This blog will unwrap a term that most insurance experts know, but many clients do not. Despite that, it can have a huge impact on the way their insurance performs in a claim. We plan provide simple answers to questions like: what is basis risk in insurance? why is it a problem? what are the examples? and share what this can mean for a commercial flood insurance buyer.
“Basis risk” is like most things in the financial services sector. It’s a technical wrapping for what is, at its essence, a simple concept. In financial terms, it refers to when an investor is hedging (protecting their investments with counter investments), and the hedge (the safety net) does not cover the whole value of losses should the investment not work out. The risk is that they will lose money, even though they’ve made an effort to reduce the loss by hedging. (There are many things that do make the equation more complicated, but this will serve our purposes for now…)
The principle is very similar in insurance. Basis risk in insurance refers to the possibility that someone has purchased insurance, but the money they receive in a claim does not equal the full cost of that particular claim event. In other words, it’s when the expectation of the policy from the client doesn’t match what they thought they would be paid out.
When you take the definition of basis risk as broadly as we have, it represents a huge problem. Consider what a mismatch in expectations between the insurer and the client can mean. When disaster strikes and they need to claim, the client will expect one amount of money, and receive another. They may not receive what they need to fully recover.
When it comes to insurance, the product is the claim. Clients may have been paying a premium for 20 years on the understanding that they will get a certain amount of money. When they don’t receive it in their time of need, the result is very unhappy clients.
Clients pass on that dissatisfaction and stress to the brokers and insurers that provide for them, as well as regulatory bodies that oversee disputes. Often the experience culminates in bad press for the insurance industry as a whole. Headlines emerge in which clients claim to have been short-changed, receiving less than they expected. When disagreements reach this stage, it’s often unimportant who is objectively “right”, particularly when one party is “less sophisticated” than the other and has a distinct disadvantage where evaluating insurance products is concerned.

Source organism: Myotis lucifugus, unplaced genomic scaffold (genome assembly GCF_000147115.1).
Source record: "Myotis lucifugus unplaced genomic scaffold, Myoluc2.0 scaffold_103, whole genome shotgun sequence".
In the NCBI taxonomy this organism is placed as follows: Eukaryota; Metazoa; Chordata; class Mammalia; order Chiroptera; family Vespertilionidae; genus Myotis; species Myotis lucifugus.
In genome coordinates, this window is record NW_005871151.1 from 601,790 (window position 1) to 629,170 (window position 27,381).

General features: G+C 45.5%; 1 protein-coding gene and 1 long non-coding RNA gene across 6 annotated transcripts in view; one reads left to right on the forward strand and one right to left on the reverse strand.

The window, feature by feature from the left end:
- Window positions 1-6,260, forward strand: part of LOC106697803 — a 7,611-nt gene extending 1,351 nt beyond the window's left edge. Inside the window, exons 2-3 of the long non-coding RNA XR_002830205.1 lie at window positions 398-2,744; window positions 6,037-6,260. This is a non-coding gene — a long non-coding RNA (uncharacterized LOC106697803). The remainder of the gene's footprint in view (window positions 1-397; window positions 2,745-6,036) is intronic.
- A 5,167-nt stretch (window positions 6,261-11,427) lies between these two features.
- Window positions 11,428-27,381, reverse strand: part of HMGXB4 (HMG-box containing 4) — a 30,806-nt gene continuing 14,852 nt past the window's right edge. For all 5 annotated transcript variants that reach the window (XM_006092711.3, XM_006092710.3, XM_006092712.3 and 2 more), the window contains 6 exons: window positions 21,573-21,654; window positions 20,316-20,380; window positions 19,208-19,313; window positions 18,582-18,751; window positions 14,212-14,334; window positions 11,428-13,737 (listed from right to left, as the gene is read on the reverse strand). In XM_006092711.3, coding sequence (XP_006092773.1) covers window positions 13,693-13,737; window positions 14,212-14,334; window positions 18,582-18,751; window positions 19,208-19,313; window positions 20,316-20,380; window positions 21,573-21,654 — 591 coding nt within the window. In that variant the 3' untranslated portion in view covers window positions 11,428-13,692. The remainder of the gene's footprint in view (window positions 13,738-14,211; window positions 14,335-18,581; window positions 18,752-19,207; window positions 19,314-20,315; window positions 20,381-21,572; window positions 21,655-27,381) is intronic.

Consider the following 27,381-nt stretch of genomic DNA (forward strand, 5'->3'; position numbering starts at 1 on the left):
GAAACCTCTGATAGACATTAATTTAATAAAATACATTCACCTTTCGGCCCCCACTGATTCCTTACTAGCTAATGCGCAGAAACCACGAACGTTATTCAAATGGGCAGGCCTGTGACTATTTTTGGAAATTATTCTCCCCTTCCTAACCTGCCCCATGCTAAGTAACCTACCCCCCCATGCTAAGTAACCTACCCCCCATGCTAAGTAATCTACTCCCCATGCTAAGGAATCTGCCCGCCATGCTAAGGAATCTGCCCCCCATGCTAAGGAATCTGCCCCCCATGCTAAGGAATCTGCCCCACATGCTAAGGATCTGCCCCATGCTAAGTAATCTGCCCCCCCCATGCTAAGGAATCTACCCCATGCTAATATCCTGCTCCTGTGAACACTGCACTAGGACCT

A recent example of this emerged during the COVID pandemic. Businesses around the world assumed that they were covered for their losses. When insurers rejected non damage related business interruption claims, their clients were taken aback. There are 2,720,000,000 results from Google if you search for “COVID insurance complaints”. The majority of these will have come from a disconnect between what clients thought they had cover for, and what they were eventually paid when the pandemic hit.
If you consider our definition of basis risk then it exists in almost all forms of insurance. Traditional insurance often comes with terms that might reduce or exclude money during a claim, despite client expectations. These include, but are not limited to, the following:
Average clauses kick in when the client has underestimated the value of their property and potential business interruption losses (often captured in what’s called the ‘sum insured’ – a value for the total maximum payout). At the point of claim, loss adjustors may discover the sum insured value should have been higher. The result is that clients often pay a penalty (in some cases up to 50% of the claim value).
Many will say that this is caused by lack of disclosure or even fraudulent behaviour. This is certainly true in some cases, but businesses move fast, particularly during they major upheaval caused by COVID. To think that sum insured values will stay the same throughout a year long period for modern businesses is to make a major assumption.
Having an excess on a policy means that the client is liable for a certain proportion of any claims. That means that they will pay the first £X towards their recovery. Excesses are much simpler than average clauses, and will form part of the initial conversation between insurer/broker and their client. Consumers are comfortable with excesses for travel, phone and home insurance, so it is less likely to cause a mismatch in expectations at claim.
That said, excesses still represent basis risk. If a small business that needs £100,000 to recover from disaster has a £10,000 excess on the policy, they only receive £90,000 in the event of the claim. Whilst the client may be aware of the implications of an excess, there is a difference between what they need and what they receive. And by that token there is basis risk, even if it has been accepted.
Exclusions are often the focus in the headlines when claims fall short. Clients often cite “hidden” exclusions that have lead to their shortfall. In fact, insurers and brokers are always careful to point out exclusions when they are introduced to a policy – almost always during a renewal/purchase conversation.
The issue arises from two areas. Firstly, clients assume that their commercial combined (or for homeowners their property) covers are comprehensive. The second is that exclusions can be in place for a long period of time often fading from memory. Insurers started to raise prices for pandemic losses after the MERs and SARs outbreaks given the perceived increase in risk. When clients reject paying more for specific covers they haven’t used, the insurer excludes the cover to keep prices the same.